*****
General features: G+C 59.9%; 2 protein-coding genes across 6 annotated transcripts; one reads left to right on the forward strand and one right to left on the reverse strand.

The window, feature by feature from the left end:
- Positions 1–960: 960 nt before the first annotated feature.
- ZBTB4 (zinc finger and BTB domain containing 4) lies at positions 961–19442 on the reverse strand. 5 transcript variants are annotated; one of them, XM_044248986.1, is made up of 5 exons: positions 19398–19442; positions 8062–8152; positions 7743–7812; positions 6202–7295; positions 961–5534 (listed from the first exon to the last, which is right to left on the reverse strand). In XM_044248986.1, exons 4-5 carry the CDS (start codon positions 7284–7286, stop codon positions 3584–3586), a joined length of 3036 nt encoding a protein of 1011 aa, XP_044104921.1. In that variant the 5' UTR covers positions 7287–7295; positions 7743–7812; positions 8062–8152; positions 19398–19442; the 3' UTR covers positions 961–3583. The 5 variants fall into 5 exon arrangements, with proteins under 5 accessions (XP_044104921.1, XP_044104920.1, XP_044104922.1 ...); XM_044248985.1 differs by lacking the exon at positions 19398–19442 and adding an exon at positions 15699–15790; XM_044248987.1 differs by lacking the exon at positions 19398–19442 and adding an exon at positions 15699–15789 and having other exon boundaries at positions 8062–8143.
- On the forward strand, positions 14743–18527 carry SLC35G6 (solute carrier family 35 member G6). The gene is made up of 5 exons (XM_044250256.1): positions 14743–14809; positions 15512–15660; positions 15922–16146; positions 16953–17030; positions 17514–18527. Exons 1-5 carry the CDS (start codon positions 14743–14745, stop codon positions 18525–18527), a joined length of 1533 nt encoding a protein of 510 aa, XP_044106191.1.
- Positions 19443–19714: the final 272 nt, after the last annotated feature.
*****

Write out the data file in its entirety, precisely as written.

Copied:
General features: G+C 59.9%; 2 protein-coding genes across 6 annotated transcripts; one reads left to right on the forward strand and one right to left on the reverse strand.

The window, feature by feature from the left end:
- Positions 1–960: 960 nt before the first annotated feature.
- ZBTB4 (zinc finger and BTB domain containing 4) lies at positions 961–19442 on the reverse strand. 5 transcript variants are annotated; one of them, XM_044248986.1, is made up of 5 exons: positions 19398–19442; positions 8062–8152; positions 7743–7812; positions 6202–7295; positions 961–5534 (listed from the first exon to the last, which is right to left on the reverse strand). In XM_044248986.1, exons 4-5 carry the CDS (start codon positions 7284–7286, stop codon positions 3584–3586), a joined length of 3036 nt encoding a protein of 1011 aa, XP_044104921.1. In that variant the 5' UTR covers positions 7287–7295; positions 7743–7812; positions 8062–8152; positions 19398–19442; the 3' UTR covers positions 961–3583. The 5 variants fall into 5 exon arrangements, with proteins under 5 accessions (XP_044104921.1, XP_044104920.1, XP_044104922.1 ...); XM_044248985.1 differs by lacking the exon at positions 19398–19442 and adding an exon at positions 15699–15790; XM_044248987.1 differs by lacking the exon at positions 19398–19442 and adding an exon at positions 15699–15789 and having other exon boundaries at positions 8062–8143.
- On the forward strand, positions 14743–18527 carry SLC35G6 (solute carrier family 35 member G6). The gene is made up of 5 exons (XM_044250256.1): positions 14743–14809; positions 15512–15660; positions 15922–16146; positions 16953–17030; positions 17514–18527. Exons 1-5 carry the CDS (start codon positions 14743–14745, stop codon positions 18525–18527), a joined length of 1533 nt encoding a protein of 510 aa, XP_044106191.1.
- Positions 19443–19714: the final 272 nt, after the last annotated feature.